3-On Your Side: Wal-Mart Responds To Gift Receipt Rip-Off
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PHILADELPHIA (CBS) – Earlier this week Consumer Reporter Jim Donovan exposed a gift receipt rip-off that was happening at Wal-Mart stores coast to coast. Customers were being short-changed when making returns, and most would never even know it.
Time and time again, we were told pretty much the same thing by Wal-Mart customer service employees, “If it’s on sale that’s the price that you get.”
With our hidden cameras rolling, 3-On Your Side purchased items at area Wal-Mart stores, then returned them using gift receipts after the items went on sale. (see related story)
When a 3-On Your Side staff member asked a Wal-Mart cashier why we weren’t getting the full amount back for our purchase, she was told, “It doesn’t tell us the price, whatever it scans is what you get.”
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For example we purchased an electric blanket at a cost of $31.03 but when we returned it we only got back $20.33 in the form of a gift card. Wal-Mart pocketed $10.70 of our money. A Wal-Mart employee told us “If you don’t have a receipt with the actual price, I have to give you whatever comes up.”
Shopper David Schmitz says Wal-Mart tried to shortchange him too. After buying a makeup kit as a gift for $15, Wal-Mart wanted to only give him back a reduced sale price of $7.50 when he returned it using his gift receipt. He says, “I knew I spent $15 dollars and I wasn’t going to take less.”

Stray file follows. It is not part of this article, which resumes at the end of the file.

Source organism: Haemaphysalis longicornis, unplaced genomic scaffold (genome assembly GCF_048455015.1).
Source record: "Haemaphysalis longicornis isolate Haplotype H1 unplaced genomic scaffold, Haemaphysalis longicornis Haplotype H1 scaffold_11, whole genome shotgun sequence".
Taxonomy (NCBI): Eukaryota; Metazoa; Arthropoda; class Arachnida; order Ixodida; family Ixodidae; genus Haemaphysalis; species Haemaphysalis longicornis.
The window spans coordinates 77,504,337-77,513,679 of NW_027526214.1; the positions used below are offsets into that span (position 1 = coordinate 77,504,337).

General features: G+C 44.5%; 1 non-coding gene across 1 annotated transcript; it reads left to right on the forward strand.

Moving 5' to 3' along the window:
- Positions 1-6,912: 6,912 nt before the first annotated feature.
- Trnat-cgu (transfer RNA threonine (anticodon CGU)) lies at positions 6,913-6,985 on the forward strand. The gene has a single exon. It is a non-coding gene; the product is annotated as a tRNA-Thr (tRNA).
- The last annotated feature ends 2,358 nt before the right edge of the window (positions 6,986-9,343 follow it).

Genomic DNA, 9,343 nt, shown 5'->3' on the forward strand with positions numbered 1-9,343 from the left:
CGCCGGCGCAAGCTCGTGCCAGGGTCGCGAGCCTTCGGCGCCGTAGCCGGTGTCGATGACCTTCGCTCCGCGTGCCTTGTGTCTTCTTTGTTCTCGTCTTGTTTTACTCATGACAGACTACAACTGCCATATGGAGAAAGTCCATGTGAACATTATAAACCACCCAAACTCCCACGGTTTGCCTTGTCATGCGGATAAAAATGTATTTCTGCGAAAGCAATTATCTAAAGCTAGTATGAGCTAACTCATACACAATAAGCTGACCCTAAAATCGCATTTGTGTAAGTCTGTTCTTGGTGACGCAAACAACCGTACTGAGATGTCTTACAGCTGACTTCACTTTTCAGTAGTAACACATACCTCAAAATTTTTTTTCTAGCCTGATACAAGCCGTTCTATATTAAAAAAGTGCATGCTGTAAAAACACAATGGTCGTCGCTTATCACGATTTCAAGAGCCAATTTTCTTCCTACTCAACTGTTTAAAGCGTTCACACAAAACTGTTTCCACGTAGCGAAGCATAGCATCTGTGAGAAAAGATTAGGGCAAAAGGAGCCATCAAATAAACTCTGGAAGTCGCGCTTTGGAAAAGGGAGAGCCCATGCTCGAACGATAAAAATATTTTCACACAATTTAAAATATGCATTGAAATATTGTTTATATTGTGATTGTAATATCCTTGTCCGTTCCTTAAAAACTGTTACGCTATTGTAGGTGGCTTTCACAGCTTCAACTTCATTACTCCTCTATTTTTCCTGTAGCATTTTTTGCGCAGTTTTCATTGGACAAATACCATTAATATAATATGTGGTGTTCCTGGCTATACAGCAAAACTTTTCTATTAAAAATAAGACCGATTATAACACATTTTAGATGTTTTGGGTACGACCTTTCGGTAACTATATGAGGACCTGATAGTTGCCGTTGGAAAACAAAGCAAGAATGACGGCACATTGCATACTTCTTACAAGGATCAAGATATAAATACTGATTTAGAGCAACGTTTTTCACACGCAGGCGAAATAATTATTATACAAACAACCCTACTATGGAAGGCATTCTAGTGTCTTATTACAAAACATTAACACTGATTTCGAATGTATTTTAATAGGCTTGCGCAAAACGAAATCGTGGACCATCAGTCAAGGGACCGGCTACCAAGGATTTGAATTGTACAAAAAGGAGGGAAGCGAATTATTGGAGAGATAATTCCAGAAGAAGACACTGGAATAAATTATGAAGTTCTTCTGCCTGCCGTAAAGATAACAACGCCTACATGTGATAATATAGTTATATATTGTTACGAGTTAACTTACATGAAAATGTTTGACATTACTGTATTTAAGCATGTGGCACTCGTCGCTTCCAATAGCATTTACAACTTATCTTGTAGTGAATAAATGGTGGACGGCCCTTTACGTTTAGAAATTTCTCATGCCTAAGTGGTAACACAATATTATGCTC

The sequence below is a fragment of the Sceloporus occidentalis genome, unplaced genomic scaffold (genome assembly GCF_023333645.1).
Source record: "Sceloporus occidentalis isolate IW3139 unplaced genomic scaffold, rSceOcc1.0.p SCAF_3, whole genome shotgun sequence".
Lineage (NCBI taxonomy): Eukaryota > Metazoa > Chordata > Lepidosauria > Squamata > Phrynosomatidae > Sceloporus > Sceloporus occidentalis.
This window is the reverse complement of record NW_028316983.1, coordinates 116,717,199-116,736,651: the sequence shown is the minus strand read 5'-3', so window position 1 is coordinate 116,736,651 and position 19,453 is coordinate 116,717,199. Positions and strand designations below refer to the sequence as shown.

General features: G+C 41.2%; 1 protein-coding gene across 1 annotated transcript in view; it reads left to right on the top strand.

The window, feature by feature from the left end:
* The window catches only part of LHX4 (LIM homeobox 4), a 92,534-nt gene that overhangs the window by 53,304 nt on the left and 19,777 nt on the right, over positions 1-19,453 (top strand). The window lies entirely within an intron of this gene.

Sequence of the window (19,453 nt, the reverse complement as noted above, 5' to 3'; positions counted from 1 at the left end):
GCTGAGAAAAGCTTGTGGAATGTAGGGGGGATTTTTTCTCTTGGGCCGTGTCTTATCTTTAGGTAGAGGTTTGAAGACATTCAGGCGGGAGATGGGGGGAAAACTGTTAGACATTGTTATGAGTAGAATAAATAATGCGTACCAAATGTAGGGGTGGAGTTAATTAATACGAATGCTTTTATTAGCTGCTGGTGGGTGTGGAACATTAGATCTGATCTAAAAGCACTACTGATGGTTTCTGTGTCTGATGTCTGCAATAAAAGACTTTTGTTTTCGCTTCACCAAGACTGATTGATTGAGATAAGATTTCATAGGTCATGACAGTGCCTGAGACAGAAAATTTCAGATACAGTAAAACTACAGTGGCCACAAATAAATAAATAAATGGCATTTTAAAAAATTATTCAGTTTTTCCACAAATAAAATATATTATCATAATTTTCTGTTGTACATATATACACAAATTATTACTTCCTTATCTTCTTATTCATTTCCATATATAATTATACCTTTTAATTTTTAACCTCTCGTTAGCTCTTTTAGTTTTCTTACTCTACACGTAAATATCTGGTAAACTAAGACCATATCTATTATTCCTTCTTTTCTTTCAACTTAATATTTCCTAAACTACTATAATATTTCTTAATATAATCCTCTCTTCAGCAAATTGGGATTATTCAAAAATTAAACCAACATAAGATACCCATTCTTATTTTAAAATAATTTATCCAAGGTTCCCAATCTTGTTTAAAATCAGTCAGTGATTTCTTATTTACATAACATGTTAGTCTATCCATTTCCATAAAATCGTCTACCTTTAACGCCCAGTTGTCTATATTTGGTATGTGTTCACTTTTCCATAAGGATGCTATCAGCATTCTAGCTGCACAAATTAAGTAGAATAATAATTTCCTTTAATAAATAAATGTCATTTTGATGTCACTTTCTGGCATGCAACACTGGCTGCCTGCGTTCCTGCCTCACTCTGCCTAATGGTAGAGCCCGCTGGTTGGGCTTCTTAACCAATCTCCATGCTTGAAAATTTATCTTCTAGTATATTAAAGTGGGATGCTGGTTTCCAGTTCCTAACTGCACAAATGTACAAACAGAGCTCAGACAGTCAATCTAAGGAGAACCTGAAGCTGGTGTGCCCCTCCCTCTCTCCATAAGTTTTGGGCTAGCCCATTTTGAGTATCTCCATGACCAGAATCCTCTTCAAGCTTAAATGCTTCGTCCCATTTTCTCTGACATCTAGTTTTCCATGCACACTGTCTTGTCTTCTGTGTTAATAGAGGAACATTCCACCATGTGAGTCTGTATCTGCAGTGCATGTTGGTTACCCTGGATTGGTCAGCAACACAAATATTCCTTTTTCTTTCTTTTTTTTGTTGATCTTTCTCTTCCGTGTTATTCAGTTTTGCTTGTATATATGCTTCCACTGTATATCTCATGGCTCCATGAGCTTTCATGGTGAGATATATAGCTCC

And Wal-Mart says he shouldn’t have been offered less. In a prepared video statement sent to CBS 3 Wal-Mart spokesman Lorenzo Lopez said in part, “We learned that there may be some confusion on how to process gift receipts.”
That confusion apparently involves the failure of cashiers to hit a gift receipt button on the register when processing gift receipt returns. Following our investigation, Wal-Mart issued a memo to its managers nationwide instructing them to remind employees that gift receipts follow the same guidelines as refunds with regular receipts.
In the video statement Lopez said, “We have sent a high priority notification to all store management to help ensure all cashier and service desk associates follow the proper refund process.” That proper refund process includes getting the full purchase price back.
Consumer Advocate Edgar Dworsky says it’s just common sense. “You have the receipt which indicates what was paid, that’s the amount you should get back.”
In fact when 3-On Your Side checked the return policies at some of our region’s biggest retailers they were practically identical. Macy’s, Target, Kohl’s, and J.C. Penney all told us that their customers are entitled to the full purchase price when making a return, regardless of what type of receipt they have.
When David Schmitz argued that there isn’t any difference between a gift receipt and a regular receipt, the Wal-Mart manager refunded the full amount he originally paid. Wal-Mart tells us if you have any problems making a return, you should ask to speak with a store manager too.
Reported by Jim Donovan, CBS 3